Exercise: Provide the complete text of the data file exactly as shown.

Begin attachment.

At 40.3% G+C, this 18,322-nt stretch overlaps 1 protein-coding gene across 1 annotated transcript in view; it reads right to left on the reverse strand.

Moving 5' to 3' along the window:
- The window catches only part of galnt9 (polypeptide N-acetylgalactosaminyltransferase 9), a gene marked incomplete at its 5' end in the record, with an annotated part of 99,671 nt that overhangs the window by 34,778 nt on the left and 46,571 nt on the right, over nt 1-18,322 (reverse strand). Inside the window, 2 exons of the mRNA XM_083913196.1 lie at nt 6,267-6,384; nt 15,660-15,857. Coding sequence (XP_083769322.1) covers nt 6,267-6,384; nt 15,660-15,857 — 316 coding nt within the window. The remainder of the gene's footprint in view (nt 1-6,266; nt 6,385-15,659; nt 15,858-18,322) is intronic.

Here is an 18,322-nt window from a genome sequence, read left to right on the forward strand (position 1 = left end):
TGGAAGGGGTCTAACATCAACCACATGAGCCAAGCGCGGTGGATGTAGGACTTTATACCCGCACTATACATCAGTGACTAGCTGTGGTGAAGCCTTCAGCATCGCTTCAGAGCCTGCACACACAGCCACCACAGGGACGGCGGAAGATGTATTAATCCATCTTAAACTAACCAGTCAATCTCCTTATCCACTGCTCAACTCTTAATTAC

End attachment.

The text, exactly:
At 40.3% G+C, this 18,322-nt stretch overlaps 1 protein-coding gene across 1 annotated transcript in view; it reads right to left on the reverse strand.

Moving 5' to 3' along the window:
- The window catches only part of galnt9 (polypeptide N-acetylgalactosaminyltransferase 9), a gene marked incomplete at its 5' end in the record, with an annotated part of 99,671 nt that overhangs the window by 34,778 nt on the left and 46,571 nt on the right, over nt 1-18,322 (reverse strand). Inside the window, 2 exons of the mRNA XM_083913196.1 lie at nt 6,267-6,384; nt 15,660-15,857. Coding sequence (XP_083769322.1) covers nt 6,267-6,384; nt 15,660-15,857 — 316 coding nt within the window. The remainder of the gene's footprint in view (nt 1-6,266; nt 6,385-15,659; nt 15,858-18,322) is intronic.

Here is an 18,322-nt window from a genome sequence, read left to right on the forward strand (position 1 = left end):
TGGAAGGGGTCTAACATCAACCACATGAGCCAAGCGCGGTGGATGTAGGACTTTATACCCGCACTATACATCAGTGACTAGCTGTGGTGAAGCCTTCAGCATCGCTTCAGAGCCTGCACACACAGCCACCACAGGGACGGCGGAAGATGTATTAATCCATCTTAAACTAACCAGTCAATCTCCTTATCCACTGCTCAACTCTTAATTAC